Predictors of the transition from metabolically healthy obesity to unhealthy obesity

Research output: Contribution to journalArticle

Abstract

Purpose: Evidence that metabolically healthy obesity (MHO) is a stable benign condition is unclear. The aim of this study was to estimate the transition of MHO subjects to unhealthy obesity (occurrence of cardio-metabolic events and/or risk factors) and its predictors. Methods: We conducted an explorative follow-up study in a subset of MHO patients > 40 years without any cardio-metabolic risk factors and with normal LDL cholesterol (LDLc) levels, identified among 1530 obese patients. Due to the low sample size, a bootstrap approach was applied to identify the variables to be included in the final multivariate discrete-time logit model. Results: The prevalence of MHO was 3.7%. During the follow-up (mean 6.1 years, SD 2.0), none of the MHO reported cardiovascular events, diabetes or prediabetes; 26 subjects developed risk factors (53% high LDLc and 50% hypertension). At the 6 and 12-year of follow-up, the cumulative incidence of transition to unhealthy obesity was 44% (95% CI 31–59%) and 62% (95% CI 45–79%), the incidence of high LDLc was 23% (95% CI 13–37%) and 40% (95% CI 25–59%) and that of hypertension was 20% (95% CI 11–33%) and 30% (95% CI 17–48%). LDLc and duration of follow-up were independent predictors of the transition from MHO to unhealthy obesity [OR 1.038 (1.005–1.072) and 1.360 (1.115–1.659)]. Conclusions: Results suggest that (a) MHO individuals do not move over time forward diabetes/prediabetes but develop risk factors, such as hypertension and higher LDL c that worsen the cardiovascular prognosis; (b) LDLc and the flow of time independently predict the transition to unhealthy status. Level of evidence: Level III, cohort study.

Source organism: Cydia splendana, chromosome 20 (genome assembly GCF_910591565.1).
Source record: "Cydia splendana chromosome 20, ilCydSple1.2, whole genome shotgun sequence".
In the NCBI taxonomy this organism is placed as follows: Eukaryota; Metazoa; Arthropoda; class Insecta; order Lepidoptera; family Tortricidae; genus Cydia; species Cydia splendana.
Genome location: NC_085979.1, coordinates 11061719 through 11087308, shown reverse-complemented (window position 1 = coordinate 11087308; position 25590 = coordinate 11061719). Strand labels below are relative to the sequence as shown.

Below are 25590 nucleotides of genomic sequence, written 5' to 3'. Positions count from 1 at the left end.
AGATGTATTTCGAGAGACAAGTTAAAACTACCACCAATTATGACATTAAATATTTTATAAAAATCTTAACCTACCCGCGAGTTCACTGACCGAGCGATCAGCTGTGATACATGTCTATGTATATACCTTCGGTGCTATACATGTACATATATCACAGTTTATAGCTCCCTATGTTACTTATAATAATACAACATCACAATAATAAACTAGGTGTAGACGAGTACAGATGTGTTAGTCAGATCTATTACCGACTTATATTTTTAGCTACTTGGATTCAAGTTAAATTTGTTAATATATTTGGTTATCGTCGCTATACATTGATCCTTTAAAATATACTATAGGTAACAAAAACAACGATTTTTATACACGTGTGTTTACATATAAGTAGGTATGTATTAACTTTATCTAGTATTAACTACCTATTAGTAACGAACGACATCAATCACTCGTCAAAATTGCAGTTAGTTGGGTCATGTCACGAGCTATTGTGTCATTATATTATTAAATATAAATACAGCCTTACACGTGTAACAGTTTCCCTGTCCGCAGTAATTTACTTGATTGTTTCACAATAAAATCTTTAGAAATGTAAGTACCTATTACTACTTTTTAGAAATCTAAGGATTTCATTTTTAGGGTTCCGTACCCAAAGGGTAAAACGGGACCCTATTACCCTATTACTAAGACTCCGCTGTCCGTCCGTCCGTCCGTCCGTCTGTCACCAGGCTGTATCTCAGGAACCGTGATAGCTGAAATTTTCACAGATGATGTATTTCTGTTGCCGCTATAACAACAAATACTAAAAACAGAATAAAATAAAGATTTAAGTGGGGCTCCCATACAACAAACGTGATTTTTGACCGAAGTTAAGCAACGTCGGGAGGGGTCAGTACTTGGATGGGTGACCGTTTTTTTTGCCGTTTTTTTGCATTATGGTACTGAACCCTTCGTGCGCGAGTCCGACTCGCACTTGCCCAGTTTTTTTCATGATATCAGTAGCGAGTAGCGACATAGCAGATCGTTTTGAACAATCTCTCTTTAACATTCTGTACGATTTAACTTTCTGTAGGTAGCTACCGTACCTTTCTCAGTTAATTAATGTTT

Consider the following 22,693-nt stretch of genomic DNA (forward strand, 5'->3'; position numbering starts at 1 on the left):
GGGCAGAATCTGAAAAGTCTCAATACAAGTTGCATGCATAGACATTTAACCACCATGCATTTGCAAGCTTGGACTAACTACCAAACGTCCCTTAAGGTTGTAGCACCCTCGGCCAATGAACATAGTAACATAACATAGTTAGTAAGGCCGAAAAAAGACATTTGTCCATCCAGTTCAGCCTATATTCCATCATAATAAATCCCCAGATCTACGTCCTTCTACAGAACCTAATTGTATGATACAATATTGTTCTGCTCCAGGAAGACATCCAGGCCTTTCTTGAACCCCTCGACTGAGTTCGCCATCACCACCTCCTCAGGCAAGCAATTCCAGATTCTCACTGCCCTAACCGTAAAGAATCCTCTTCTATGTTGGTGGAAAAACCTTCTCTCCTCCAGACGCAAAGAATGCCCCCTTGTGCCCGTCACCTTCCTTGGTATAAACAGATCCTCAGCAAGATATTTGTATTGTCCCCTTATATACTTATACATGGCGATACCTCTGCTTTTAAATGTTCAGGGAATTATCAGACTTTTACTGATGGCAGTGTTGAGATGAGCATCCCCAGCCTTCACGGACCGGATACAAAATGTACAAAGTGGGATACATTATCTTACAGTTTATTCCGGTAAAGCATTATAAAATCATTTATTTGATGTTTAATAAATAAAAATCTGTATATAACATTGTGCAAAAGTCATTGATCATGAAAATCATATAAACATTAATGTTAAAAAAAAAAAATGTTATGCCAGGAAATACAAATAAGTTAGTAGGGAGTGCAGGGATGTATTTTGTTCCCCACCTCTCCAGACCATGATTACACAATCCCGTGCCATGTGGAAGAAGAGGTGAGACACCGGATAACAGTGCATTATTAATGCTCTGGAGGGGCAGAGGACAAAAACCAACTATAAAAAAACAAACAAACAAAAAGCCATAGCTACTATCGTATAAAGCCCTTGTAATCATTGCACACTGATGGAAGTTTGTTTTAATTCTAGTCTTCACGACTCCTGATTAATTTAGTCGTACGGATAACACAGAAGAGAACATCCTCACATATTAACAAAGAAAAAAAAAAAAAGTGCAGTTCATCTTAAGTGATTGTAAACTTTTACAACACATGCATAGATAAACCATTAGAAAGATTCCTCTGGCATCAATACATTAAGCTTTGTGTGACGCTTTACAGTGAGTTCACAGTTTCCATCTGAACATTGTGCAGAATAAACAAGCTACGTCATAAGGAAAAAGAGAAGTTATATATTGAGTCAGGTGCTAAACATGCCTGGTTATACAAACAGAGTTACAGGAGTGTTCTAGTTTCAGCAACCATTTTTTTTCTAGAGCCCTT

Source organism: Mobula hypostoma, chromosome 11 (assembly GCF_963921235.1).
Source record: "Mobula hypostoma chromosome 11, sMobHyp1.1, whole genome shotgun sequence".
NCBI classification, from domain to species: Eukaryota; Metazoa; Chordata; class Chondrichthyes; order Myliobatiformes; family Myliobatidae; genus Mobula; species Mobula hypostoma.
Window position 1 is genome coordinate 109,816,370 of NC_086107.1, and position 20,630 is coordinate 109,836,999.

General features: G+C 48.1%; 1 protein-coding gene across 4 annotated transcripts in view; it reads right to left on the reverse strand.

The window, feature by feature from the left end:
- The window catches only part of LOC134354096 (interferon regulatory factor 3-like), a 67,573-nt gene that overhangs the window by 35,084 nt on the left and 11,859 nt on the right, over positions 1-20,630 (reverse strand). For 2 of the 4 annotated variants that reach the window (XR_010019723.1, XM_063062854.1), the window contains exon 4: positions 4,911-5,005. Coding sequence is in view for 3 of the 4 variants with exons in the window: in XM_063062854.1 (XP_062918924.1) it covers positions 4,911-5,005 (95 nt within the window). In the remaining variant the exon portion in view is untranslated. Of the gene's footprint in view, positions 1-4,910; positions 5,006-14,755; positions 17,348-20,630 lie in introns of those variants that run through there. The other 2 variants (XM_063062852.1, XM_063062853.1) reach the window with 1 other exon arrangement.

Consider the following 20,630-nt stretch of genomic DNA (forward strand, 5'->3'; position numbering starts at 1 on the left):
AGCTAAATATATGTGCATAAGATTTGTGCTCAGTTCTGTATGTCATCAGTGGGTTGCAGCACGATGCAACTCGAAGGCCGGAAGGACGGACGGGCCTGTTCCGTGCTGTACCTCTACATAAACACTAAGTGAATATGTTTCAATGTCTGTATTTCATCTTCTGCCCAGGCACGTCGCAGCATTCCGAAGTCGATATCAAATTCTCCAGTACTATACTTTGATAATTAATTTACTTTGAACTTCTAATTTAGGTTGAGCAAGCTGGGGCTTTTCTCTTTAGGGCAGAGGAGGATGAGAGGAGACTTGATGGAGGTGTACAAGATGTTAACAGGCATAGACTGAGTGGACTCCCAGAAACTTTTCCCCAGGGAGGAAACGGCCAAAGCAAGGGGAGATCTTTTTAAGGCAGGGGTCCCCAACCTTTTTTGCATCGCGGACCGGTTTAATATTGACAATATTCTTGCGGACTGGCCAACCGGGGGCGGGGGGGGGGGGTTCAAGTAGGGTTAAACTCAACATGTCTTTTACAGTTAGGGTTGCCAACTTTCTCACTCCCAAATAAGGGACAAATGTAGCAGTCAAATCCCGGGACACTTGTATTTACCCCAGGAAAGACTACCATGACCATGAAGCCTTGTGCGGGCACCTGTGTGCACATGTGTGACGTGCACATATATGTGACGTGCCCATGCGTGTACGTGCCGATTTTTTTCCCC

Original languageEnglish
Pages (from-to)739-744
Number of pages6
JournalEating and Weight Disorders
Volume23
Issue number6
DOIs
Publication statusPublished - Dec 1 2018

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Keywords

  • Follow-up study
  • Hypertension
  • LDL cholesterol
  • Metabolically healthy obesity

ASJC Scopus subject areas

  • Clinical Psychology
  • Psychiatry and Mental health

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